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      Reversion of advanced Ebola virus disease in nonhuman primates with ZMapp

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          Abstract

          Without an approved vaccine or treatment, Ebola outbreak management has been limited to palliative care and barrier methods to prevent transmission. These approaches, however, have yet to end the 2014 outbreak of Ebola after its prolonged presence in West Africa. Here we show that a combination of monoclonal antibodies (ZMapp ), optimized from two previous antibody cocktails, is able to rescue 100% of rhesus macaques when treatment is initiated up to 5 days post-challenge. High fever, viremia, and abnormalities in blood count and chemistry were evident in many animals before ZMapp intervention. Advanced disease, as indicated by elevated liver enzymes, mucosal hemorrhages and generalized petechia could be reversed, leading to full recovery. ELISA and neutralizing antibody assays indicate that ZMapp is cross-reactive with the Guinean variant of Ebola. ZMapp currently exceeds all previous descriptions of efficacy with other therapeutics, and results warrant further development of this cocktail for clinical use.

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          Most cited references 34

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          Emergence of Zaire Ebola virus disease in Guinea.

          In March 2014, the World Health Organization was notified of an outbreak of a communicable disease characterized by fever, severe diarrhea, vomiting, and a high fatality rate in Guinea. Virologic investigation identified Zaire ebolavirus (EBOV) as the causative agent. Full-length genome sequencing and phylogenetic analysis showed that EBOV from Guinea forms a separate clade in relationship to the known EBOV strains from the Democratic Republic of Congo and Gabon. Epidemiologic investigation linked the laboratory-confirmed cases with the presumed first fatality of the outbreak in December 2013. This study demonstrates the emergence of a new EBOV strain in Guinea.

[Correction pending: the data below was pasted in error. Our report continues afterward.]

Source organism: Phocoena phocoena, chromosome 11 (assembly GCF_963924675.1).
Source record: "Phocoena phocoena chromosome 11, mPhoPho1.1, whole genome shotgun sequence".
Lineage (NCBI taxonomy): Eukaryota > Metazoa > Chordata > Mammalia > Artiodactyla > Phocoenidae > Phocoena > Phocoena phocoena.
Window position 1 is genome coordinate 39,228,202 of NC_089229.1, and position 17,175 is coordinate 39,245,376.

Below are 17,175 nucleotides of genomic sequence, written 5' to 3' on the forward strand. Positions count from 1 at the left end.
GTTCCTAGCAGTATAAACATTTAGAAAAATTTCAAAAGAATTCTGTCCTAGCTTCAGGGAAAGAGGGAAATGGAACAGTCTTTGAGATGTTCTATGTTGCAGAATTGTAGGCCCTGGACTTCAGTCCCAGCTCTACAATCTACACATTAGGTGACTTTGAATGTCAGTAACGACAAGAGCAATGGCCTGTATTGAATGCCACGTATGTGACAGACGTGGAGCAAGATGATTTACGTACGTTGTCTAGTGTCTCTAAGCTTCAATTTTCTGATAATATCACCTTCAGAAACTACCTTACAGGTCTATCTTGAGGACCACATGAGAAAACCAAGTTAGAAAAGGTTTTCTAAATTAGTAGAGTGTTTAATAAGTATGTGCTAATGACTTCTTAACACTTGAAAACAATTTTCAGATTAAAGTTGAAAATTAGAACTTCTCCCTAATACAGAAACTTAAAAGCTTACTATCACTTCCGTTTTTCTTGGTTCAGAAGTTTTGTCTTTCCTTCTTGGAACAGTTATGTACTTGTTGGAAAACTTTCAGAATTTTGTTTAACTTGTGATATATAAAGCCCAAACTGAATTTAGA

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            Postexposure protection of non-human primates against a lethal Ebola virus challenge with RNA interference: a proof-of-concept study

            Summary Background We previously showed that small interfering RNAs (siRNAs) targeting the Zaire Ebola virus (ZEBOV) RNA polymerase L protein formulated in stable nucleic acid-lipid particles (SNALPs) completely protected guineapigs when administered shortly after a lethal ZEBOV challenge. Although rodent models of ZEBOV infection are useful for screening prospective countermeasures, they are frequently not useful for prediction of efficacy in the more stringent non-human primate models. We therefore assessed the efficacy of modified non-immunostimulatory siRNAs in a uniformly lethal non-human primate model of ZEBOV haemorrhagic fever. Methods A combination of modified siRNAs targeting the ZEBOV L polymerase (EK-1 mod), viral protein (VP) 24 (VP24-1160 mod), and VP35 (VP35-855 mod) were formulated in SNALPs. A group of macaques (n=3) was given these pooled anti-ZEBOV siRNAs (2 mg/kg per dose, bolus intravenous infusion) after 30 min, and on days 1, 3, and 5 after challenge with ZEBOV. A second group of macaques (n=4) was given the pooled anti-ZEBOV siRNAs after 30 min, and on days 1, 2, 3, 4, 5, and 6 after challenge with ZEBOV. Findings Two (66%) of three rhesus monkeys given four postexposure treatments of the pooled anti-ZEBOV siRNAs were protected from lethal ZEBOV infection, whereas all macaques given seven postexposure treatments were protected. The treatment regimen in the second study was well tolerated with minor changes in liver enzymes that might have been related to viral infection. Interpretation This complete postexposure protection against ZEBOV in non-human primates provides a model for the treatment of ZEBOV-induced haemorrhagic fever. These data show the potential of RNA interference as an effective postexposure treatment strategy for people infected with Ebola virus, and suggest that this strategy might also be useful for treatment of other emerging viral infections. Funding Defense Threat Reduction Agency.